After 70 years with the country's railways, octogenarian tradesman Ron Jones is nowhere near ready to hang up his overalls.
Aged 86, he hopes to see KiwiRail well past this year's 150th anniversary of passenger rail in New Zealand after surviving a succession of ownership changes and technological innovations.
"I've never woken up and not wanted to come to work," he said yesterday at the Westfield diesel depot, where he puts in 40 hours a week helping to keep Auckland's commuter trains up to scratch and was replacing a transmission part when the Herald called.
"But when I can't do what the others do or if I stand in the way of a youngster, I'll finish up."
That was his promise to the former NZ Railways management after he retired as a senior manager in 1983, only to be rehired two months later as a mechanical engineer at the Otahuhu workshops where he had begun work 40 years earlier as a 15-year-old apprentice fitter.
His supervisor, Kevin Hawkins, said he was an invaluable source of knowledge for younger workers but also remained a sprightly hands-on worker, always ready to help with challenging physical tasks such as changing wagon bogeys.
Mr Jones, whose father was a railways engineer and whose own three sons followed him into the industry, was relieved to get back into overalls after wearing a collar and tie for 20 years as the upper North Island's senior inspector of passenger cars and freight wagons.
He began work in 1943 when the railways were short-handed after the secondment of many workers to the war effort, running supplies to front-line troops across North Africa.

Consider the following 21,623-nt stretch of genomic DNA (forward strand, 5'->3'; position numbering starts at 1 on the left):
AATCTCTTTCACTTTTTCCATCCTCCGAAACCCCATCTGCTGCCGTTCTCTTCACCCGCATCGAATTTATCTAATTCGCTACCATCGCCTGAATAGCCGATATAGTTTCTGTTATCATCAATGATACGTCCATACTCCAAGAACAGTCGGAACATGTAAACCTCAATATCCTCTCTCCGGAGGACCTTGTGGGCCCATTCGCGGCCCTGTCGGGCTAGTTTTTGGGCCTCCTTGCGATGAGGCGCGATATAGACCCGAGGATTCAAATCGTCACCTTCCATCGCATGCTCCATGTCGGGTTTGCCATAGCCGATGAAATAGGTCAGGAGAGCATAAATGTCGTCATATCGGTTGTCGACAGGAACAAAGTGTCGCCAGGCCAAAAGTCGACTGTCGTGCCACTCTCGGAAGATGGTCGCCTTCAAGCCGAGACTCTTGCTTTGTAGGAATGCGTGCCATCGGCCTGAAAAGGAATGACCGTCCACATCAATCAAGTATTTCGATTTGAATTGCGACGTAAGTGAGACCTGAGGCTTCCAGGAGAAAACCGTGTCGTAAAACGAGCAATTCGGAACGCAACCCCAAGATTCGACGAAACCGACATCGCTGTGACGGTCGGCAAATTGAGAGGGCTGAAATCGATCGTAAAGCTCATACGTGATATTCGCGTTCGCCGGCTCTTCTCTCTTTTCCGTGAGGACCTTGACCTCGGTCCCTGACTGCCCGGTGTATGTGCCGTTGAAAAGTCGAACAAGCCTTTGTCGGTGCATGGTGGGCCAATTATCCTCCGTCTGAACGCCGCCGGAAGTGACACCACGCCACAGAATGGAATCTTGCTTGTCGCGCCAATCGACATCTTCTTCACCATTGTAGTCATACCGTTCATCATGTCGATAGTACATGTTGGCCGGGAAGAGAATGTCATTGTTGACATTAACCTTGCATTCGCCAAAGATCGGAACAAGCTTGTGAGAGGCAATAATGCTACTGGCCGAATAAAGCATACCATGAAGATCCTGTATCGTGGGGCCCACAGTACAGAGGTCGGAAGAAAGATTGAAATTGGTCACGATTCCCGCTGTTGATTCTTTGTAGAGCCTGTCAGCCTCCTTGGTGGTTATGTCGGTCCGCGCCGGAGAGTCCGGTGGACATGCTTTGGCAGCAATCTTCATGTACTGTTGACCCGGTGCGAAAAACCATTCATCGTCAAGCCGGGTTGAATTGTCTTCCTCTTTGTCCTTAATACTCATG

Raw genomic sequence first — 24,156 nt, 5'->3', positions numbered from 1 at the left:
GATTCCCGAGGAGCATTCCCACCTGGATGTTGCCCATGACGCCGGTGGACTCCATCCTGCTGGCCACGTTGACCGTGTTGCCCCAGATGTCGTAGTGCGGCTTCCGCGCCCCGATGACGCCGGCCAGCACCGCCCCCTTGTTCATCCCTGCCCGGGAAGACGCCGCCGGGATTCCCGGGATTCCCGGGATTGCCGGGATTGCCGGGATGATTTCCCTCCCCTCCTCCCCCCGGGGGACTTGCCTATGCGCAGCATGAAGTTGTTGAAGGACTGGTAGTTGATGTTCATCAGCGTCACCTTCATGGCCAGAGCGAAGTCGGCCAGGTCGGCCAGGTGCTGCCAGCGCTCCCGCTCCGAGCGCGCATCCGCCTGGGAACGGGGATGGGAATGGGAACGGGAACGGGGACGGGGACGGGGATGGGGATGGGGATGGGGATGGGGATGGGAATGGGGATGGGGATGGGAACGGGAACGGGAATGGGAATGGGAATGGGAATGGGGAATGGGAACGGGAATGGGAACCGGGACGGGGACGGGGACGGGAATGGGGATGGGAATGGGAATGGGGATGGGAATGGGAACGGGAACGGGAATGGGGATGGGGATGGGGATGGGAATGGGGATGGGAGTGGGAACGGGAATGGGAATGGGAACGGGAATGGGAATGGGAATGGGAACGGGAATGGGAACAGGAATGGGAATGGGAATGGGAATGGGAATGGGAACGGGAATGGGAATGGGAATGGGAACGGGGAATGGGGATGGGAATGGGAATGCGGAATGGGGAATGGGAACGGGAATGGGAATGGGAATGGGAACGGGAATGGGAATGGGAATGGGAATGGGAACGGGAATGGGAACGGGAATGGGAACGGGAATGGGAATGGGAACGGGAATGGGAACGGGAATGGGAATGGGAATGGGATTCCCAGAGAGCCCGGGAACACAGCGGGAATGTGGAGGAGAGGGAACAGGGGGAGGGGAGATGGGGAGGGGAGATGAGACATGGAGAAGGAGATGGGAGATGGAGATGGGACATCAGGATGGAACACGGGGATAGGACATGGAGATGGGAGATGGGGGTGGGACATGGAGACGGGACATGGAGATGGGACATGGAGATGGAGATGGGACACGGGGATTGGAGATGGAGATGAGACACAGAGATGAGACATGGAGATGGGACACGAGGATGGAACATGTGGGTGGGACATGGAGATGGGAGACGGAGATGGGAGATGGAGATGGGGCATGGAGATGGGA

"At 16 you were expected to start work and I was 15 coming up to 16," he said.
"I don't owe railways anything, but they don't owe me either, it's a two-way deal.
"I brought up three children, they're well-educated, my wife was never short of money."
Mr Jones and his late wife, Valerie, were honeymooning in New Plymouth when word came through on Christmas Day 1953 that the Wellington-Auckland night express train had been swept by a volcanic lahar into the flooded Whangaehu River at Tangiwai the night before, killing 151 people.
They cut short their holiday, driving home to Auckland to leave room for grieving relatives scouring the central North Island for scarce accommodation.
"It was quite despairing - it devastated the country," he said.
The first locomotive-hauled passenger train began service between Ferrymead and Christchurch on December 1, 1863. KiwiRail is celebrating the 150th anniversary of that event with a travelling exhibition of scenic carriages and themed carriages on display at the Strand station off Beach Rd in Auckland on Sunday. For more details, see www.150yearsrail.org.nz